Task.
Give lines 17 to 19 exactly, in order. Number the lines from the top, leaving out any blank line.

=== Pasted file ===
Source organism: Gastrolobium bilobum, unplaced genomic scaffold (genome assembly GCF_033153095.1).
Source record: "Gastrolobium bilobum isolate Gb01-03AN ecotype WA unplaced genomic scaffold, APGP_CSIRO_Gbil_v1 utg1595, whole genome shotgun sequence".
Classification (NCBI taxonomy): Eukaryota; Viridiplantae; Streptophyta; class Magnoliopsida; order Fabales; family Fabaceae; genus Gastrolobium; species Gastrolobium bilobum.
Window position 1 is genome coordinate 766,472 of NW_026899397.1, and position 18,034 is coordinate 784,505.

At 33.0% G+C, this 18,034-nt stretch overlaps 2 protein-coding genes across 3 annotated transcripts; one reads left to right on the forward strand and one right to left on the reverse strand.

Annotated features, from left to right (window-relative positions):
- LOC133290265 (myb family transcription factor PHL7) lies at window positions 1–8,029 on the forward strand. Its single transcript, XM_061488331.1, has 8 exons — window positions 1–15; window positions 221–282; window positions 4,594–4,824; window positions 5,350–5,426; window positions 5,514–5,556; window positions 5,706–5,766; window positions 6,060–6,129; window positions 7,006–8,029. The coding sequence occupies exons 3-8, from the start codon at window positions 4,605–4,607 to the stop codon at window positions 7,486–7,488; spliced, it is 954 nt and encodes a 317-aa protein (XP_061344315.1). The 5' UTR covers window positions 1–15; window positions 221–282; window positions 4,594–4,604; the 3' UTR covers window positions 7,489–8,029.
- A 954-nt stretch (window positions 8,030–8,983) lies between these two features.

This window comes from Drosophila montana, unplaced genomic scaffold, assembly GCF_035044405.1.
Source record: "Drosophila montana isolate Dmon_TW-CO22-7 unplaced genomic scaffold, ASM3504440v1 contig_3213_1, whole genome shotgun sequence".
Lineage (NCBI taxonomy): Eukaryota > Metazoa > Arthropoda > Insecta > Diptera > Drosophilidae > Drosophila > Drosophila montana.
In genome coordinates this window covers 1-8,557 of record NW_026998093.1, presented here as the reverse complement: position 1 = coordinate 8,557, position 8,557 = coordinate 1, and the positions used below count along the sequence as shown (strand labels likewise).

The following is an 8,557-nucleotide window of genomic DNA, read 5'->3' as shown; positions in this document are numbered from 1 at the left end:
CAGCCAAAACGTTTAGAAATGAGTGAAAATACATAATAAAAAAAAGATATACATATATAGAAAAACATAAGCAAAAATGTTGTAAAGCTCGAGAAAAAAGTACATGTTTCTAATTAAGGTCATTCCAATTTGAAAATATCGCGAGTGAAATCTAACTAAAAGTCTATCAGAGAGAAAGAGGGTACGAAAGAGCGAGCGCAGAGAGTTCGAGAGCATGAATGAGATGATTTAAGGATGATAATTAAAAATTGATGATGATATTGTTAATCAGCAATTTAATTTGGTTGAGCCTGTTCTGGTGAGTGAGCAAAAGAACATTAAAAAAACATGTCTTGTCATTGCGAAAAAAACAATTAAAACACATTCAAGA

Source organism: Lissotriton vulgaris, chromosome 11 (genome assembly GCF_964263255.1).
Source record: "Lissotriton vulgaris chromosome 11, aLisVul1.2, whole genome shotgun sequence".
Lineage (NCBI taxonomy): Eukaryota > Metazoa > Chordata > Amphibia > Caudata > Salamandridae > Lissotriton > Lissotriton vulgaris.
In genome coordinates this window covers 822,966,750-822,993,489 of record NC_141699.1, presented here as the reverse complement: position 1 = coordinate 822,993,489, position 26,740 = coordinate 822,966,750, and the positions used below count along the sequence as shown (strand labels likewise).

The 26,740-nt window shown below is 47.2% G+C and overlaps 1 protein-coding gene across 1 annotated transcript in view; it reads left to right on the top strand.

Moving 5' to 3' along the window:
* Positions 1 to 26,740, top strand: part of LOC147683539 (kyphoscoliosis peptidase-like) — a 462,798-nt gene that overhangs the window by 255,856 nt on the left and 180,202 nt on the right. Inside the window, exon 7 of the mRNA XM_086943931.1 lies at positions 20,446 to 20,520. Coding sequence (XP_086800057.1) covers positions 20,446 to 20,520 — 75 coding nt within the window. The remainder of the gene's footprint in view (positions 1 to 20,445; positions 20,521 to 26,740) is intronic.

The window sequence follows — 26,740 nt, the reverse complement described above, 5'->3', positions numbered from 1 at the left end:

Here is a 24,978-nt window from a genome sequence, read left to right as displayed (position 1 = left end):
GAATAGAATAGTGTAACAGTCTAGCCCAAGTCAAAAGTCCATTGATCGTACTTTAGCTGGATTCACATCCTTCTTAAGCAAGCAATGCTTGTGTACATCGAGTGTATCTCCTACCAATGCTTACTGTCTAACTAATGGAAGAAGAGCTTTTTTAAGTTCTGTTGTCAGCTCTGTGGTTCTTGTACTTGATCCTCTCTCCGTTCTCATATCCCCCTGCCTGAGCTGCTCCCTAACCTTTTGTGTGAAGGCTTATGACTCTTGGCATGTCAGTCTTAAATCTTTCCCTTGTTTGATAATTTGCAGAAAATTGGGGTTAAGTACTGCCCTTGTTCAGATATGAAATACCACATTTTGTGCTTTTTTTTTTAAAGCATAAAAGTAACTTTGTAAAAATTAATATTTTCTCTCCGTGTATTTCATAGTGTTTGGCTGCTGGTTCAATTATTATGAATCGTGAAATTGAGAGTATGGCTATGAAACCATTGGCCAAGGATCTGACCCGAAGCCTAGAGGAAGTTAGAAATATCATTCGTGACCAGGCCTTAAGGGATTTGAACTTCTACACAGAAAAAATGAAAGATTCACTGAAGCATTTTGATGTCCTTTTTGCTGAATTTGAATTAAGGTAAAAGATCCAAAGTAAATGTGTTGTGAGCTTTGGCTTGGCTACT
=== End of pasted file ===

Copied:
Lineage (NCBI taxonomy): Eukaryota > Metazoa > Chordata > Amphibia > Caudata > Salamandridae > Lissotriton > Lissotriton vulgaris.
In genome coordinates this window covers 822,966,750-822,993,489 of record NC_141699.1, presented here as the reverse complement: position 1 = coordinate 822,993,489, position 26,740 = coordinate 822,966,750, and the positions used below count along the sequence as shown (strand labels likewise).

The 26,740-nt window shown below is 47.2% G+C and overlaps 1 protein-coding gene across 1 annotated transcript in view; it reads left to right on the top strand.